The Leki Condor is a ski pole with a retractable steel pick, designed for use while climbing steep snow or to assist in self-arrest while descending. The pick performs well, but the way that the pick is integrated into the grip of the pole is a bit awkward. Furthermore, the pick can't be removed for the ascent, adding significant weight that must be swung forward every step of the way. We preferred other ski pole/ ice axe hybrid designs. FYI — This pole is also referenced as the Aergon 2 Condor by some retailers.
Leki Condor Review
Cons: Awkward grip, doesn't pack very small, durability concerns
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Our Analysis and Test Results
The Condor performed well overall, but some major design flaws prevented us from falling in love with it. The pick is great, but the grip design and weight are major drawbacks.
Ease of Use
The Condor features a smart design that holds up well to real-world use. As a ski pole, it has a fully-functioning powder basket and a two-section telescoping shaft design with effective lever locks. As an ice axe, it has a steel pick made by Grivel embedded in the grip. An easy-to-use plastic screw loosens by hand to deploy the pick, and the screw is tightened again to lock the pick into place. The screw can be turned easily by a gloved hand or thumb. The pick easily penetrated ice and firm snow in steep couloirs and had good purchase in all of our testing.
After a lot of use, we found that the major downside to the Condor's design is the grip. It effectively hides the pick, but the grip shape and material is not as easy to grip as other poles in the same category. The large plastic grip feels bulky and unwieldy, and wasn't something that we wanted to carry around for an entire tour. The strap is placed in a way that will prevent you from dropping the pole, but it won't allow you to push off the strap for extra leverage while skinning or skating across the flats.
Overall, the Condor is the lightest ski pole/ice axe hybrid. The pole with the pick weighs 16 ounces and the other, normal ski pole weighs eight ounces. However, other competitors in this niche field have removable pick design, allowing users to drop weight from the pole for the long skin up to the objective, attaching the pick only when needed. The result is that the Condor is the heaviest pole in the category any time the pick is not deployed. This became a big deal when testers took this pole on big missions in the Tetons where 7-8,000 vertical feet of climbing per day is the norm.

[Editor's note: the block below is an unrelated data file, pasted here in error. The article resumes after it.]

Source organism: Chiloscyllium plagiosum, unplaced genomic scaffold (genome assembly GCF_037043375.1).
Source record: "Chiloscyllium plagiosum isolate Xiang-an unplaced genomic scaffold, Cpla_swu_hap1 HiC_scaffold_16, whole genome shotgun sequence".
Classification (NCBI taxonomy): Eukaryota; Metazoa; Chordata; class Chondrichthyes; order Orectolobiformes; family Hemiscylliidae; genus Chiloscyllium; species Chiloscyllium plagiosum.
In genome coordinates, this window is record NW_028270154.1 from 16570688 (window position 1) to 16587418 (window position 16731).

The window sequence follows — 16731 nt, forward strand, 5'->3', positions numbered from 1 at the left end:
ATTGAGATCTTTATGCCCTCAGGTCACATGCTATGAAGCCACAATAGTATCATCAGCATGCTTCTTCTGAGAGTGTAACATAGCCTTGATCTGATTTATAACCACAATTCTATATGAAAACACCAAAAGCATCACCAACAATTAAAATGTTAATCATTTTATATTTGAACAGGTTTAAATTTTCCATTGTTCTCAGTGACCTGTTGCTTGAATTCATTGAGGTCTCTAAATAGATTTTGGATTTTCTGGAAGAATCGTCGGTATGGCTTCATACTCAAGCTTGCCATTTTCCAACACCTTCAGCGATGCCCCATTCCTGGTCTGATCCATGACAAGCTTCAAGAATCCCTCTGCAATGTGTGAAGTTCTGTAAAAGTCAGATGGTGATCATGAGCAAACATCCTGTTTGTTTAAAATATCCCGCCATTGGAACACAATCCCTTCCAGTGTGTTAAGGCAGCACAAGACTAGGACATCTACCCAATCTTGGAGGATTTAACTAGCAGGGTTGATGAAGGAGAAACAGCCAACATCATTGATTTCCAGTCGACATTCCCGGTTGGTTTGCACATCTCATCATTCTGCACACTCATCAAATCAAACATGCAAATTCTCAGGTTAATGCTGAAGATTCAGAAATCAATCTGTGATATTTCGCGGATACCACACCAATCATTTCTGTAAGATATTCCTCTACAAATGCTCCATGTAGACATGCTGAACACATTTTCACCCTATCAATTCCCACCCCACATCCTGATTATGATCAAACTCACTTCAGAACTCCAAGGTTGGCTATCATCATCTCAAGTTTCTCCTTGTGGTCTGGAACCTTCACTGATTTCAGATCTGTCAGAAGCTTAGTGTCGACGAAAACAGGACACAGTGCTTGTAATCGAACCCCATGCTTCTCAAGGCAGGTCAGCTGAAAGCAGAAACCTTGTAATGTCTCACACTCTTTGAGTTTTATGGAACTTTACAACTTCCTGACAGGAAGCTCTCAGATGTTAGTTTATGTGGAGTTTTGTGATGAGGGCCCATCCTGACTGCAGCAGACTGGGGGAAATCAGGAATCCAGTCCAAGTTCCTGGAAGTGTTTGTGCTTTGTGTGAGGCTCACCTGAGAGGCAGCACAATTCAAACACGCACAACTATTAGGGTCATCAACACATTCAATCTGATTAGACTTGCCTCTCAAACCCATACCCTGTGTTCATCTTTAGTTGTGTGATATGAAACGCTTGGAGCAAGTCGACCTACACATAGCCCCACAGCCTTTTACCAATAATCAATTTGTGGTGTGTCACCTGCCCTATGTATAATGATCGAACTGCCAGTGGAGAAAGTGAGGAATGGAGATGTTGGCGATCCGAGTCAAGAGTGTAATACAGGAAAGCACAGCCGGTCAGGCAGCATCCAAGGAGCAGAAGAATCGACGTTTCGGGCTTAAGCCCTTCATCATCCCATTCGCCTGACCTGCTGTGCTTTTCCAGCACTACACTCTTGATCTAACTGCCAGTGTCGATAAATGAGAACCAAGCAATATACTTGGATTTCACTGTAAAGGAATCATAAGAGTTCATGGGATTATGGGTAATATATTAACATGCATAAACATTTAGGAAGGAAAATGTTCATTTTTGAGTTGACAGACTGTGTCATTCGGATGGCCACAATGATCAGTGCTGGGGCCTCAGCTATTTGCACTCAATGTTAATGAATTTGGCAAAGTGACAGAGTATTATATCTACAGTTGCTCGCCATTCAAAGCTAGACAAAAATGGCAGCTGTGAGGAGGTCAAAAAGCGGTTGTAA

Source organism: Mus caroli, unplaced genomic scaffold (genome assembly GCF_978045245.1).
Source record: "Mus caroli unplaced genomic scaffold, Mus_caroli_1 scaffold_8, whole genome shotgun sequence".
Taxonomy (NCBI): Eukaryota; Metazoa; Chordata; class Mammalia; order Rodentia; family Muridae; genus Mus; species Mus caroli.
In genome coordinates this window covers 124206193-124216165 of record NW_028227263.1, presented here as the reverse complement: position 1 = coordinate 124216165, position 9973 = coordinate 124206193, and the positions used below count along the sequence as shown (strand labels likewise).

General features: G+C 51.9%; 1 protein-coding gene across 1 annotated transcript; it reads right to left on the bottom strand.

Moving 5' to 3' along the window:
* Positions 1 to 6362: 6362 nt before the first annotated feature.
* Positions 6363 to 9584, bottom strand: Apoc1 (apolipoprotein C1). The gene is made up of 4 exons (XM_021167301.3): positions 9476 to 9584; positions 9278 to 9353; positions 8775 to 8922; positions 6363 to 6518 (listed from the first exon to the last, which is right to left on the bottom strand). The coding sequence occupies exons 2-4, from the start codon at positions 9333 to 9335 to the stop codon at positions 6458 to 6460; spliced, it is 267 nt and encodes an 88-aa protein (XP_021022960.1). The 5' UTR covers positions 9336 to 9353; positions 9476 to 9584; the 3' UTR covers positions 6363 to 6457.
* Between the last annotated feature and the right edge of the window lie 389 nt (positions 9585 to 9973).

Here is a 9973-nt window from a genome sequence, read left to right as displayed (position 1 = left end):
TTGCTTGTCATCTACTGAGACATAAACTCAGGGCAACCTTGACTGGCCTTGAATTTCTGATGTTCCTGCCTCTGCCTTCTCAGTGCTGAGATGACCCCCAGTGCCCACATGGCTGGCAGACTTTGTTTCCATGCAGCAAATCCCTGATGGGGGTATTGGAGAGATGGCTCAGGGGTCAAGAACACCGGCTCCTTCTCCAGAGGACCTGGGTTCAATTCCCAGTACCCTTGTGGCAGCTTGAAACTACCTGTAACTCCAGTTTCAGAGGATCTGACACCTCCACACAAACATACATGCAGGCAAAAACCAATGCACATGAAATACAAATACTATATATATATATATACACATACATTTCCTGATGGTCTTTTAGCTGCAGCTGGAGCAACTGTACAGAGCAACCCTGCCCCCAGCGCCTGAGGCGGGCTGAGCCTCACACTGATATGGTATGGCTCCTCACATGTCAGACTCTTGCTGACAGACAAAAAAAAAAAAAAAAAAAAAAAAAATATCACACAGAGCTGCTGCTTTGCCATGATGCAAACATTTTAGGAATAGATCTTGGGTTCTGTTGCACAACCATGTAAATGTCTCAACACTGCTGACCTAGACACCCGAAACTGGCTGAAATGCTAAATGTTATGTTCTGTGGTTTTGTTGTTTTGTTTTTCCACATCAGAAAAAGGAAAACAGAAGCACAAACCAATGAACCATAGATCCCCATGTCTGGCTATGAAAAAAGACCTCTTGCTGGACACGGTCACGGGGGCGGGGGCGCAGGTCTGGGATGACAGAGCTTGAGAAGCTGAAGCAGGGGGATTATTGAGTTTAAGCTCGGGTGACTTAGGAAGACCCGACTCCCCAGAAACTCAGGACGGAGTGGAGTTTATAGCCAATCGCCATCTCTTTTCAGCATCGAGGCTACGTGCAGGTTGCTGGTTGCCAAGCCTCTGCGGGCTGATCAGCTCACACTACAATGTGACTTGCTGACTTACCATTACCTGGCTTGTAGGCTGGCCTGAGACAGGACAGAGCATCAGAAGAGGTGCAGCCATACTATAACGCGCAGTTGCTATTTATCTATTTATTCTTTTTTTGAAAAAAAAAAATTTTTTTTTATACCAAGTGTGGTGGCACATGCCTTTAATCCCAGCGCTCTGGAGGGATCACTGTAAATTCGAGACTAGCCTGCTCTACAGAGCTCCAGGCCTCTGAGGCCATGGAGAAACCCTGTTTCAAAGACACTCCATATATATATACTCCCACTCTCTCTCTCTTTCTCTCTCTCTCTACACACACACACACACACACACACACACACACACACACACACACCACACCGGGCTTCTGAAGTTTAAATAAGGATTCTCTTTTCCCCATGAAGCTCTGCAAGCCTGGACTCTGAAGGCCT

In our testing, the heavy pole grip with an unremovable pick was a major bummer on long climbs before the pick was needed. After a couple of hours, we definitely noticed the effort required to swing the heavy pole forward with each step.
The Condor held up well to our extensive testing period, but we are concerned with the amount of plastic used in the product. The entire pick grip is made of plastic, and the lever locking mechanisms are also made of plastic and feel a bit flimsy, compared with other models in the category. The foam grip didn't seem to wear down or chip at all during our testing.
One big downside is the plastic screw that tightens to fasten the pick in place.
Whether you want the pick deployed or stowed, a plastic screw cap must be tightened to lock the pick in place. This small piece of plastic could be chipped or cracked easily, causing an inability to control the pick. This is the Condor's biggest design flaw, in terms of durability.
The Condor does not pack down very small, compared to other competitors of its kind, and compared to other backcountry ski poles in general. The two-section telescoping design packs down to 39 inches (1 meter). This is too large to be stowed on a backpack or to be packed in a duffel. If you need packability, or you splitboard and anticipate stowing the pole on your pack, there are better options.
We were not big fans of the Condor's grip. The enclosed grip can be held even when wearing thick gloves or mittens, and a rubber insert around the inside of the grip helps with friction. However, the back of the grip is made of plastic and doesn't feel especially comfortable against the palm, nor is it particularly easy to hold. There are other grip designs out there, even in the ice axe hybrid category of ski poles.
The Condor is a decent value, considering that it includes a second pole without a pick to complete the pair. However, the bulky and heavy grip/pick component limits the versatility of this pole. You probably won't want to carry the extra weight around on a tour that doesn't require the use of an ice pick. If Leki used a removable pick design, then this product would be a great value. Instead, it is an average value, designed only for those who wish to eliminate the need to bring an ice axe for moderately steep and technical ski mountaineering missions.
The Leki Condor performed decently in our testing, though we think there are better options in the ski pole/ ice axe hybrid category.
— Jeff Dobronyi